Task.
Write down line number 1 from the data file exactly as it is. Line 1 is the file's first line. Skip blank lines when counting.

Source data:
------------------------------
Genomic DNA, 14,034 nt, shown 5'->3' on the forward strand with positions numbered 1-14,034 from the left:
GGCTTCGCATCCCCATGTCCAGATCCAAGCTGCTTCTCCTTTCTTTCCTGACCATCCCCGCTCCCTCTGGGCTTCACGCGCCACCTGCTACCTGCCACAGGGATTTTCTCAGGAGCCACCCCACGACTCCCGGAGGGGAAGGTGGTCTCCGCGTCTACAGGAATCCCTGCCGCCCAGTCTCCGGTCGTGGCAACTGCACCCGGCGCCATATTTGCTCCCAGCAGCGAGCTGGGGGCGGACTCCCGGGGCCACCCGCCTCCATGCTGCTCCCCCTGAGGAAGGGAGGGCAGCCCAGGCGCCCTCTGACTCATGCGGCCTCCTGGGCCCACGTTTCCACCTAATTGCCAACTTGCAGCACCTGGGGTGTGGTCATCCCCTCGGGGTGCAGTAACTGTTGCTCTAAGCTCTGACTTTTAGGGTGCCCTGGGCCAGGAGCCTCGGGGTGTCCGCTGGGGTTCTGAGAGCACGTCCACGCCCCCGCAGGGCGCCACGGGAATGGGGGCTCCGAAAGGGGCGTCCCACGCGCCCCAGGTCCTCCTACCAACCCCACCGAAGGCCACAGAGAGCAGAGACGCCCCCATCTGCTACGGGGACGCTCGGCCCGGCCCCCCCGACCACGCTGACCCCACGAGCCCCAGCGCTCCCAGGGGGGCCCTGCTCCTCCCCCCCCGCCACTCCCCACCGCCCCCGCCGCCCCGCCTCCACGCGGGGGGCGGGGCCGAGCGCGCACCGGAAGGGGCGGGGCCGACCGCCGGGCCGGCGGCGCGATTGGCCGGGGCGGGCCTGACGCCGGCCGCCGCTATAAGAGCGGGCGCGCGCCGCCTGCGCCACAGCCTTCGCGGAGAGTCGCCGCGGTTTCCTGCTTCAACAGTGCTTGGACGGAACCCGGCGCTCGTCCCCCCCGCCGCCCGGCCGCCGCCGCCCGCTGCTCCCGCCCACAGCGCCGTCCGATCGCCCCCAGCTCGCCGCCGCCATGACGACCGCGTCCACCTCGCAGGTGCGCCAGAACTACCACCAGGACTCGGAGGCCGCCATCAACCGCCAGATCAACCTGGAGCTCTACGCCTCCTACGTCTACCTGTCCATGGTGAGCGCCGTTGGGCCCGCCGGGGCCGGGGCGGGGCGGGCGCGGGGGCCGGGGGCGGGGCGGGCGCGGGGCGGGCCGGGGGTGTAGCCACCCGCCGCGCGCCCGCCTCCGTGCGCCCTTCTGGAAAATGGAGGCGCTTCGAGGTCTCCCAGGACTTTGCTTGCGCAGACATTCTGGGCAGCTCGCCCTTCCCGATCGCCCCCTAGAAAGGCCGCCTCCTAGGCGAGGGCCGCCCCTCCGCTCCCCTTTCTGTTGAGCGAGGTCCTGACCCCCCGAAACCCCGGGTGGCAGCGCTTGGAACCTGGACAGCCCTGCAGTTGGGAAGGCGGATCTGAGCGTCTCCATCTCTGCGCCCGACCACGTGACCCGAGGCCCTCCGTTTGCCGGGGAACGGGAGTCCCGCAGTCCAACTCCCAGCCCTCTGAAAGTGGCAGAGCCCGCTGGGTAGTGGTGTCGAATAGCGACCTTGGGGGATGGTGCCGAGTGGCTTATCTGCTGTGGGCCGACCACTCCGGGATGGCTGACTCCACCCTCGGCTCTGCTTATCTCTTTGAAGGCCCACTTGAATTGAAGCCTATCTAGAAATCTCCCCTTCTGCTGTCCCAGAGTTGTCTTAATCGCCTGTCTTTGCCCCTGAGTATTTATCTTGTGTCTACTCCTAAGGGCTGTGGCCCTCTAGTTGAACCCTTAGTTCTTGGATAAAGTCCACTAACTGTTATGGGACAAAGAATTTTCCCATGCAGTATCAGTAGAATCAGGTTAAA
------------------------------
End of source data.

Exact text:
Genomic DNA, 14,034 nt, shown 5'->3' on the forward strand with positions numbered 1-14,034 from the left: